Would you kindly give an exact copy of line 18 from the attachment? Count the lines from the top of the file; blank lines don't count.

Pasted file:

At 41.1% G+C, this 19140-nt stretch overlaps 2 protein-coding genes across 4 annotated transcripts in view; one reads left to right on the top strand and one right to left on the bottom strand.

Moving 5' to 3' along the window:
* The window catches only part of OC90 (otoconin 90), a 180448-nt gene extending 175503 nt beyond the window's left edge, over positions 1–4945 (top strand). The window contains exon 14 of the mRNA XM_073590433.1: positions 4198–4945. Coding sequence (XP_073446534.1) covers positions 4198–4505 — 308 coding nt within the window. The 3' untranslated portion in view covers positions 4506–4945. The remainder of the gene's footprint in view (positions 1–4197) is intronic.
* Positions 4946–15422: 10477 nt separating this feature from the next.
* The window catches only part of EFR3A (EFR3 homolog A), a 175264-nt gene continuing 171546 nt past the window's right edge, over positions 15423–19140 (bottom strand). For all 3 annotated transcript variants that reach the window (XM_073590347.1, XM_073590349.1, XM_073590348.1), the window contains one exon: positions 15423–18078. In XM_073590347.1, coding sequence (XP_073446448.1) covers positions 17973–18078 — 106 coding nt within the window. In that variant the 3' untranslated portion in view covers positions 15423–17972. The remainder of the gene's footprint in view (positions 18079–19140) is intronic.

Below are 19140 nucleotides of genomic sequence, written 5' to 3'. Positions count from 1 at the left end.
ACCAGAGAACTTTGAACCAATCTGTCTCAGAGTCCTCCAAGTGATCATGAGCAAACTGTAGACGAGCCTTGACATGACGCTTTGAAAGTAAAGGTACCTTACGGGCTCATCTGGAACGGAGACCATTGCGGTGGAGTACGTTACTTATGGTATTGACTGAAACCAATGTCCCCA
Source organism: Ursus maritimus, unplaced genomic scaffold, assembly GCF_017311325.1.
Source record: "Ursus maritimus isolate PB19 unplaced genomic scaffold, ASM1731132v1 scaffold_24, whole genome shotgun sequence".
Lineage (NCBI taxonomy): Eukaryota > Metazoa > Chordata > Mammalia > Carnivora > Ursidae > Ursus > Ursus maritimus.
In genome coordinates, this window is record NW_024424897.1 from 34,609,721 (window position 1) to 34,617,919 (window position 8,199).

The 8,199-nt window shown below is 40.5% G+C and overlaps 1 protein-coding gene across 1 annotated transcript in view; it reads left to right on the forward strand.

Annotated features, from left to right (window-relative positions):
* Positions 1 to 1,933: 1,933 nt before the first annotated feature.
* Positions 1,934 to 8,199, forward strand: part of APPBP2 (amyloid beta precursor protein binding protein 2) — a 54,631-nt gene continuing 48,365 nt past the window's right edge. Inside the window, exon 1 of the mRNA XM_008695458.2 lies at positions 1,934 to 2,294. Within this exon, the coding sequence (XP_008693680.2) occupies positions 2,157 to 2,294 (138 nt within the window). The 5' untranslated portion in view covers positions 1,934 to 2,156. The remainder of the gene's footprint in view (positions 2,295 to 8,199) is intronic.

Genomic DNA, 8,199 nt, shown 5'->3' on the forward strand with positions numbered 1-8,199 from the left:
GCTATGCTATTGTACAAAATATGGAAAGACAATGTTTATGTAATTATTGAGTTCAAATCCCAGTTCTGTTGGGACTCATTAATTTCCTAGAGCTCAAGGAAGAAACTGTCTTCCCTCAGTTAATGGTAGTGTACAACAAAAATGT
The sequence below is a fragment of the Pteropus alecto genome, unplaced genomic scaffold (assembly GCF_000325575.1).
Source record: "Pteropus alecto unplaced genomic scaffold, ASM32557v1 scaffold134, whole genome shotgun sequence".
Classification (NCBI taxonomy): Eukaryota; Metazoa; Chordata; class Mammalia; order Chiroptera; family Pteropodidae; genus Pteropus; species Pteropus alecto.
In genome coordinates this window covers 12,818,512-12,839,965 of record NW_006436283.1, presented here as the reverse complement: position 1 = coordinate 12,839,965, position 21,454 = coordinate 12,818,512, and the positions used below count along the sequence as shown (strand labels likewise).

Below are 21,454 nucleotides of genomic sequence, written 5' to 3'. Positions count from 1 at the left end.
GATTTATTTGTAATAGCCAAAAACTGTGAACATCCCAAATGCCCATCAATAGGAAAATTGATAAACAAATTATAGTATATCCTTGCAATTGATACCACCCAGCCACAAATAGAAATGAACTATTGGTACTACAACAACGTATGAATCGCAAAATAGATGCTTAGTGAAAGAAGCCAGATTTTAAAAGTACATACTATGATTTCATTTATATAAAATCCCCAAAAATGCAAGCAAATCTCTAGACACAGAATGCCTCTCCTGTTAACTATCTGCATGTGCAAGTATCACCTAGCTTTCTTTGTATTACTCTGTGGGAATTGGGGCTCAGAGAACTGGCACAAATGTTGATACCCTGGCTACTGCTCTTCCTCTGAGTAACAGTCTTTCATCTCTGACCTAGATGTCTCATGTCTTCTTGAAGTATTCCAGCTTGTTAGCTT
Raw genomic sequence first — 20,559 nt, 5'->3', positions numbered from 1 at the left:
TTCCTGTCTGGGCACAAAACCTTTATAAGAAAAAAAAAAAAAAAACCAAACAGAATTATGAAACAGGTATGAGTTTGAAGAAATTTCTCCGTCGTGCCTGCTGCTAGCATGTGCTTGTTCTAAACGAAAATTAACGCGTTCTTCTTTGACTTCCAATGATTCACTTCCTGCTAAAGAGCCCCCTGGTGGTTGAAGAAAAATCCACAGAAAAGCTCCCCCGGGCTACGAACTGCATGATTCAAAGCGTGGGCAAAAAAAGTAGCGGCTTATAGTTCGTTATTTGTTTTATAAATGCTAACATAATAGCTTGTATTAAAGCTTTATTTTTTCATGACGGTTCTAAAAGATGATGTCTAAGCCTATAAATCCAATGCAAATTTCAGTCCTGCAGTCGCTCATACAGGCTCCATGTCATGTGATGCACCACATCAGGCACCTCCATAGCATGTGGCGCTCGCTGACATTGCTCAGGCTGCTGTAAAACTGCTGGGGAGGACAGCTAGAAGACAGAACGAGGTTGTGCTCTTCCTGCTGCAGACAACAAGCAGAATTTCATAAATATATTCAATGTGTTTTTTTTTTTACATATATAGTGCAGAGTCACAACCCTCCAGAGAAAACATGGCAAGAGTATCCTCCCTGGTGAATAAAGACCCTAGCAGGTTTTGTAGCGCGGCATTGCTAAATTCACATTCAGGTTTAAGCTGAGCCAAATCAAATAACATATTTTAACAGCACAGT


The sequence below is a fragment of the Pteropus alecto genome, unplaced genomic scaffold (assembly GCF_000325575.1).